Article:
Tuesday, February 16, 2010

The lesson of ashes

Ash Wednesday

It is interesting to note that no matter how beautiful, varied and different everything that we see may be, all are reduced to ashes when subjected to fire. A beautiful and priceless painting, a human body, stacks of money, expensive clothes and flowering trees, all become in differentiable when reduced to ashes. It may normally seem strange to admire ashes. It’s just dust – no shape, no beauty, no use, no value. Yet, ashes take on an entirely new meaning when we view it through the eyes of faith. Ashes remind us that all the things which we treasure in this life, our money, our possessions, our environment and even our loved ones are impermanent. Ashes then become our teacher – for they teach us to understand that we cannot place our trust and hope in things which will eventually disappear, things that will become ashes. Ashes point to our own mortal lives – in spite of how long we may live or how healthy we may be, one day, all of us, without any exception would become ashes.

Today, we celebrate Ash Wednesday, the beginning of the period of Lent. Ash has often been used as a sign of death and grieving. For us Christians, ash is also used as a sign of penance. Each of us may come from different backgrounds. Some of us are rich while others poor. Some may hold very important positions while others perform clerical task and other manual work. No matter who you are or where you come from, all are invited to come forward to place ashes on your forehead. Rich or poor, young or old, powerful or weak, stranger or friend - all equally sinners in need of salvation. In this way, we are all equal in the eyes of God. We all require forgiveness and redemption. We all need to die to our old sinful self in order to be reborn into the new life with Christ. When all is reduce to ashes, there are no longer differences among us.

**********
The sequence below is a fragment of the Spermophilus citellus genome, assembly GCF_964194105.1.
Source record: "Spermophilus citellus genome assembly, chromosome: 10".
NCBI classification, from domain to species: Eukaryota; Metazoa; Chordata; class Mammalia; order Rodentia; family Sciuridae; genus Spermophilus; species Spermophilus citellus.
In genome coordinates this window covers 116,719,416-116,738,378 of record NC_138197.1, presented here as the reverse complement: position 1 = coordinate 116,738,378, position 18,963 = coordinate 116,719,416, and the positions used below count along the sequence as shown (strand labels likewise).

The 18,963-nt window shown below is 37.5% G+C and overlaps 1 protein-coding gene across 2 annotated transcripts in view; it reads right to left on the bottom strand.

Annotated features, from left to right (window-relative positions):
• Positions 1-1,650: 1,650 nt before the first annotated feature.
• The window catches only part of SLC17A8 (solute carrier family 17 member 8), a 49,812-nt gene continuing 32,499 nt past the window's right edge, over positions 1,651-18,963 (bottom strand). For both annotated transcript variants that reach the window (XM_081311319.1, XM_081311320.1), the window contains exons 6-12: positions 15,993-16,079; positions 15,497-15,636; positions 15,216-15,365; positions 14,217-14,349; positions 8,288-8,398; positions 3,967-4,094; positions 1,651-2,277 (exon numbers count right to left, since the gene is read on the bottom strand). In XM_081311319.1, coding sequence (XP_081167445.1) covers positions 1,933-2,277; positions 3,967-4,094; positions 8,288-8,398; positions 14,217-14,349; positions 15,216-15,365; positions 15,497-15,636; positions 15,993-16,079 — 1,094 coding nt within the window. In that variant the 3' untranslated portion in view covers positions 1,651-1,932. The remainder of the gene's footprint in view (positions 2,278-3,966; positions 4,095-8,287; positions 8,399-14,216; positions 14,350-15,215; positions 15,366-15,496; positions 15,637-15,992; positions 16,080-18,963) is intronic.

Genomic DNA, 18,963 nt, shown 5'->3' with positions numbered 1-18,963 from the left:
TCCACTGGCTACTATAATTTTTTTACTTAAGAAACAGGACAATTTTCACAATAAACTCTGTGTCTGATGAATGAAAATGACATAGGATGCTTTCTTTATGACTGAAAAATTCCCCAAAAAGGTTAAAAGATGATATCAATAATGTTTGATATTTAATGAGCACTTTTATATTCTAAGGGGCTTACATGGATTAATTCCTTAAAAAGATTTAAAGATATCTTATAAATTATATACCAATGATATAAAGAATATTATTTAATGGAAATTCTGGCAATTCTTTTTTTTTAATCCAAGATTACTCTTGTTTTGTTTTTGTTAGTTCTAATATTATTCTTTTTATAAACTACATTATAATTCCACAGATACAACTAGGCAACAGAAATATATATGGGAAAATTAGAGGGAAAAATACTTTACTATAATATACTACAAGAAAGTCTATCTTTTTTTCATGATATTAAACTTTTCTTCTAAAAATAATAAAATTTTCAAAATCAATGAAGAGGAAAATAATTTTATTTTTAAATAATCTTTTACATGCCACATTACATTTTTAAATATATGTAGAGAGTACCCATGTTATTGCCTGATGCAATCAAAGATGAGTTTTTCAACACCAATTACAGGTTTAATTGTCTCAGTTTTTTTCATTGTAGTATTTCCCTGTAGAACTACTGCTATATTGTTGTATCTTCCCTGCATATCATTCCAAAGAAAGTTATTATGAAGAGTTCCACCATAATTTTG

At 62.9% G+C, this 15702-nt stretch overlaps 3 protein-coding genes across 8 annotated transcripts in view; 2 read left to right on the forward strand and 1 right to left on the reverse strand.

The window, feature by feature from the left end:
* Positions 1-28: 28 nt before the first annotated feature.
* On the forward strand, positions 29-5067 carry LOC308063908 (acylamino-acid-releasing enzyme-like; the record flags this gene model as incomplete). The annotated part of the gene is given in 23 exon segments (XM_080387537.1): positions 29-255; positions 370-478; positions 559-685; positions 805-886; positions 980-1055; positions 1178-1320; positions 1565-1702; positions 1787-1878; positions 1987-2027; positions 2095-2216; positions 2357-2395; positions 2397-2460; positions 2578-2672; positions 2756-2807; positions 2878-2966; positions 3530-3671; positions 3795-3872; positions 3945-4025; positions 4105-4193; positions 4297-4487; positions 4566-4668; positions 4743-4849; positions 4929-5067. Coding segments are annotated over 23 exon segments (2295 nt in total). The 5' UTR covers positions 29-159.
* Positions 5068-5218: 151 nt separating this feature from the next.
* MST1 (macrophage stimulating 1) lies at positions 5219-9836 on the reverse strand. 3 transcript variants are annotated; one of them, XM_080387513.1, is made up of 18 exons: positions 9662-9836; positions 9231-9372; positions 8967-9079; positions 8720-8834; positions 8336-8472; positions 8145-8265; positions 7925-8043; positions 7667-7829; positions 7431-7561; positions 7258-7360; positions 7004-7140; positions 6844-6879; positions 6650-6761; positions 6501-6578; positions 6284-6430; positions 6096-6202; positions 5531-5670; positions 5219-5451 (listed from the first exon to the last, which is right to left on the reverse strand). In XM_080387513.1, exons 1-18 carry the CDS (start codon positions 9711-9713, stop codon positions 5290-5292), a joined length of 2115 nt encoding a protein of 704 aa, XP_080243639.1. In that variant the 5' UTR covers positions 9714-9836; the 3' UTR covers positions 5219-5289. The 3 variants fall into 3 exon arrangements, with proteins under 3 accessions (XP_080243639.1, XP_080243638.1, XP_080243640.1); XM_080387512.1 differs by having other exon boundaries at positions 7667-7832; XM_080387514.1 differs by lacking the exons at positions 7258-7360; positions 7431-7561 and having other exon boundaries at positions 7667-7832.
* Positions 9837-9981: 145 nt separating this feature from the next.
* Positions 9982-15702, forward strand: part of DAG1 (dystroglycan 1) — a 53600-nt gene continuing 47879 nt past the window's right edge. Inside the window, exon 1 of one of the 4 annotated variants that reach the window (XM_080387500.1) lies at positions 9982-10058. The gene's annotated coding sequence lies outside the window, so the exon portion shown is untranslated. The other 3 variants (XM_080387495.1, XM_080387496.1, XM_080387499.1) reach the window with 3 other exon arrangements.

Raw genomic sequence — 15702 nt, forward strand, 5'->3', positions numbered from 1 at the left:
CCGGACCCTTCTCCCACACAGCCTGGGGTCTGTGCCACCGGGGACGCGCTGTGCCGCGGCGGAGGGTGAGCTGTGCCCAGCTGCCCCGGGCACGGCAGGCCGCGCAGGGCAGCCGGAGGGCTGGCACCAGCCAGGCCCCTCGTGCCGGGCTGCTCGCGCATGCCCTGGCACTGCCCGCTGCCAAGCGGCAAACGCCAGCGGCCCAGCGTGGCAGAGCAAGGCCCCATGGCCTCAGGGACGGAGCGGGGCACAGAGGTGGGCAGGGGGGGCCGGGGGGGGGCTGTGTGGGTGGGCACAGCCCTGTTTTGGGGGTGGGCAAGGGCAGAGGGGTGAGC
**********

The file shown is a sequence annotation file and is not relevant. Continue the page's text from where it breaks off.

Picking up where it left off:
This is season of Lent is therefore an opportunity for us to die to sin. When we die to sin we also die to the illusions and lies caused by sin. Sin tells us that we only need to think of our own needs without having to think of others. Sin tells us to make a big show of our spiritual exercises e.g. prayer, fasting, coming to church etc. Sin blinds us to the kingdom of God and tempts us with worldly values that are impermanent. Today, on this first day of Lent, let us pray that the Lord will burn away our sins and the illusions caused by such sin. Ashes reveal the truth. As our sin and illusions are reduced to ashes, our focus is now turned toward God. In God, we shall find everything that is good and beautiful. In God, shall we have the promise of eternal life which will not be reduced to ashes. In God, we will find a place where all are welcome, both sinner and saint, young and old, sick and healthy, poor and rich. In God, we will find our resting place and true home.

Every year, Lent is a period for us to examine our lives and experience repentance in order to make a new start. It is not a time for sorrow and false humility. Rather, Lent should be an occasion for joy. Let us therefore joyously begin our Lenten preparation for Easter with the call to “turn away from sin and be faithful to the gospel.”

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